Learn how studies are urging public school cafeterias to serve healthier menus.
Public school cafeterias have been the butt of jokes for decades, but there is absolutely nothing funny about what the nation's children eat every day.
"There's simply not enough food for thought," said Janet Brown of the Center for Ecoliteracy. Ironically, the institutions charged with teaching children about science and nutrition aren't providing those children with the nutritional requirements countless studies have indicated are necessary for top-notch learning performance. Instead, school cafeterias have become the dumping grounds for commercial agriculture surplus and a training ground for future junk-food dependent consumers. Meanwhile, the time spent on educating children about how food actually makes it to their plastic trays has been evaporating as studies show the need for public school cafeterias to serve healthier menus.
But, as Brown says, schools are one place where local action can truly be effective, and in Berkeley, California, a local effort has taken back school lunches and the curriculum. In 1999, Berkeley passed a 12-point plan designed to get more local, organic food into students and to cut out genetically engineered products. So far, Berkeley students have seen the addition of organic apple juice grown in the San Francisco area, and even organic, kid-friendly foods like tortilla chips, peanut butter and graham crackers. The program not only improves the students' nutrition, it improves the local economy by pumping school funds — almost $100,000 according to the nonprofit Center for Ecoliteracy — back to local growers.
"The process is actually restoring authority back to the family and the community," Brown said.
The nutrition helps students be primed for another initiative in the Berkeley schools: learning about sustainable agriculture in one of the district's several organic gardens, including the flagship garden at Martin Luther King, Jr. Middle School. Students, faculty and community volunteers helped to build the gardens, while the students care for the plants that eventually become part of the school's cuisine.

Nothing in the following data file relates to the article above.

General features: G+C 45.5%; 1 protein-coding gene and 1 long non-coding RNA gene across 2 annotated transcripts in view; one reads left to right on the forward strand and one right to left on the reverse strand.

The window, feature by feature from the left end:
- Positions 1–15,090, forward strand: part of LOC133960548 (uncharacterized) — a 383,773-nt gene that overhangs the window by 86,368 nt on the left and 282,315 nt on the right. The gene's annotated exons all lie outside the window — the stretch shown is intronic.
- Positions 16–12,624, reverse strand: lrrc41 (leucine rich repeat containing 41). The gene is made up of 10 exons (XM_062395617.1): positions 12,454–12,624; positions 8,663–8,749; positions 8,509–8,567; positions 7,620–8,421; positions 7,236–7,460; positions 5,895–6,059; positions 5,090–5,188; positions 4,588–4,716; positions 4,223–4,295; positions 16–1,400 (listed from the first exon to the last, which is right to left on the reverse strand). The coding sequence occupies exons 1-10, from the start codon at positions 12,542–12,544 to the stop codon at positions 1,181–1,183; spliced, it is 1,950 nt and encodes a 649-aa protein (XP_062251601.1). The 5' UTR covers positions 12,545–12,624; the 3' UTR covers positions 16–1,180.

The Center for Ecoliteracy is pushing to spread the program to more of the school districts around its headquarters in Northern California, and another organization is ready to take the campaign nationwide. The Organic Consumers Association, a powerful resource and activist network, recently launched a Safeguard Our Students (SOS) campaign. The SOS campaign has four goals:
1. Kick junk foods and junk food ads out of U.S. schools.
2. Start converting school lunches to healthier menus, using organic and transition to organic ingredients (no pesticides, antibiotics, hormones, irradiation or genetically engineered ingredients). Offer vegetarian options.
3. Stop spraying toxic pesticides on school grounds and in buildings and convert to integrated pest management practices.
4. Teach students about healthy food choices and sustainable agriculture through school garden projects and curriculum materials.
The association hopes to achieve its goals by providing concerned parents and community members with informational materials like leaflets and template petitions to bring the issue to the attention of members' local communities and school boards. The association also provides free curriculum materials and easy ways to access local legislators on behalf of the effort.
For more information on how you can start the ball rolling in your own community, contact the Organic Consumers Association [ www.organicconsumers.org; ] or the Center for Ecoliteracy [ www.ecoliteracy.org ].